S. I. We were in the last decade of the century. I got the name "Sparks" from the old Traffic song.

D. O. Did you have anything particular that you wanted to do there?

S. I. I always felt that growing up, being in my early 20s and coming to Louisville I only had a few places I could hang out in. There was City Lights and the old Downtowner or the Discovery drag bar. Gay people didn't mix at all in a drag bar.

One of the things that was very important to me was answering the question, "Where do all the freaks go!" A place where sexuality doesn't matter but it's all about the people who go there, like an island of misfit toys! I felt like it was very important to this town to have a place where all these different kinds of people could sort of collide.

I think when you look at my work its about how different materials and different surfaces and ideas collide. Startling juxtapositions. In my personal art work it is somewhat the same, I draw very delicately and precisely on plastic, which is a very unforgiving surface and then I heat it, so there is really no control of it. A 3-D effect, graphite on plastic. I’m currently in a show at the Speed museum called "Other Bodies" and I’m Exposition Coordinator at Zephyr Gallery.

There is a hard and soft thing about me that can be seen in everything I've ever done
masculine meets feminine and hard meets soft.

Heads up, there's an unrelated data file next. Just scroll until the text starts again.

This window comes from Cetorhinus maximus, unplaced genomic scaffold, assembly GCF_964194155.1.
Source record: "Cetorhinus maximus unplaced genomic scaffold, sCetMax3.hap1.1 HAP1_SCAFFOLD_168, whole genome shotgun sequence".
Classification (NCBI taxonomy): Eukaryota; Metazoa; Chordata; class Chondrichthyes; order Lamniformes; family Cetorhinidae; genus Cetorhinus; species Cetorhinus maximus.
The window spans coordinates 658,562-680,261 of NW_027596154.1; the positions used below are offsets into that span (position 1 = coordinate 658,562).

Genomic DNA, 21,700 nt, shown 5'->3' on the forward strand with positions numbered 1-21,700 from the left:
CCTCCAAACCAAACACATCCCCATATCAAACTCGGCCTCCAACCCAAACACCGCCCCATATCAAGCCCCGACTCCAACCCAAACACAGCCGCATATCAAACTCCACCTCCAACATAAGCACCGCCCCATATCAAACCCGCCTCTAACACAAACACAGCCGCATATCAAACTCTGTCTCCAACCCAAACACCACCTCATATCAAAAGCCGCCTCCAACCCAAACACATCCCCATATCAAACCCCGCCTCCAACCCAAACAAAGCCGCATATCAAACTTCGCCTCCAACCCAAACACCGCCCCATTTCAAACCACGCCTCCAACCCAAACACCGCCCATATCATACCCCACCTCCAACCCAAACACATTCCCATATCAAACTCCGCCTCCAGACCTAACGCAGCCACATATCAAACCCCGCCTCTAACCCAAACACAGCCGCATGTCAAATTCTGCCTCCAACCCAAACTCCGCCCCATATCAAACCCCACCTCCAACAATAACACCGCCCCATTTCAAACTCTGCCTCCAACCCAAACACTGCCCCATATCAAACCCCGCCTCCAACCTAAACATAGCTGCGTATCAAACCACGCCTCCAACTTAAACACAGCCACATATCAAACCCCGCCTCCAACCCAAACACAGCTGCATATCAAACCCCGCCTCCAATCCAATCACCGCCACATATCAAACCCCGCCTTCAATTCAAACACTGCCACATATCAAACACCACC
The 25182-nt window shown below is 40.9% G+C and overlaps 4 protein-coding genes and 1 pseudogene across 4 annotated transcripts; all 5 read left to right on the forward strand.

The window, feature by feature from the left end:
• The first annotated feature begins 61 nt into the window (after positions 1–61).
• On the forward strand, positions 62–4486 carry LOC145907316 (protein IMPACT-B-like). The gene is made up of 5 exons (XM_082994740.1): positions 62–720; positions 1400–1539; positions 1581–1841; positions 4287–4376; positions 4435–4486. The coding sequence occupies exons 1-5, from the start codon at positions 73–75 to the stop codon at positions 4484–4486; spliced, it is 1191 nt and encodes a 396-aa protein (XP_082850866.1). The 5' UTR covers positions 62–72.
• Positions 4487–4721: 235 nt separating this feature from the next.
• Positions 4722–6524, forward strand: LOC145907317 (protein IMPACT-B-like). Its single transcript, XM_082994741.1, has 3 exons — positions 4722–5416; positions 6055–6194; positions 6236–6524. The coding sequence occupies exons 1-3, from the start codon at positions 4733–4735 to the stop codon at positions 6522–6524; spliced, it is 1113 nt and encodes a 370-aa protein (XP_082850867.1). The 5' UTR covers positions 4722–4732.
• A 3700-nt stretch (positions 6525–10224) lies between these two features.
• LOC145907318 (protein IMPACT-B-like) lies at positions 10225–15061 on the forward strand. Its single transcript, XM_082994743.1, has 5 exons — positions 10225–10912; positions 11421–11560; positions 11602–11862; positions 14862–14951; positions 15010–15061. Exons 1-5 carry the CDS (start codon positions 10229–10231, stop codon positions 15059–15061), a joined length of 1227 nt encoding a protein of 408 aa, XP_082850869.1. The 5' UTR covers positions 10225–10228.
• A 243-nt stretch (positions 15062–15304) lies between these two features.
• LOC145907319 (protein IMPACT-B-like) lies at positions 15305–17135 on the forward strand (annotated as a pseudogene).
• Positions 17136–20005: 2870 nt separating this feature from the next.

In the Red lounge you have a concrete floor and button tufted booths, a steel wains coat balanced with padded walls and very evocative nostalgic light boxes with photo prints in them.

The photos are from my friend John Larr who I worked with for years He is a very well known commercial photographer. Those are photos that he took in Europe They seem to describe another time and place without being specific. They really could be almost anywhere at first glance but all of a sudden you wonder, where are they exactly? There is a strange dis-association about them.

Our culture is really big on black and white and it’s not that way. There are so many shades of gray. I always felt that the best thing I could do for the community is to encourage young people to be here and stay here and contribute to the artistic climate of this town.

People aren't leaving Louisville like they used too. They have discovered this is a pretty good place to be. The cultural climate has improved for artists and designers and as a consequence this town is a much more exciting place to live in.

There has been more artistic activity and growth here in the last five years than there has been in the last 20. It’s a real exciting time and for somebody in my age group. In some ways I feel like I've been able to contribute to that.

D. O. What is the strangest thing that ever happened in Sparks?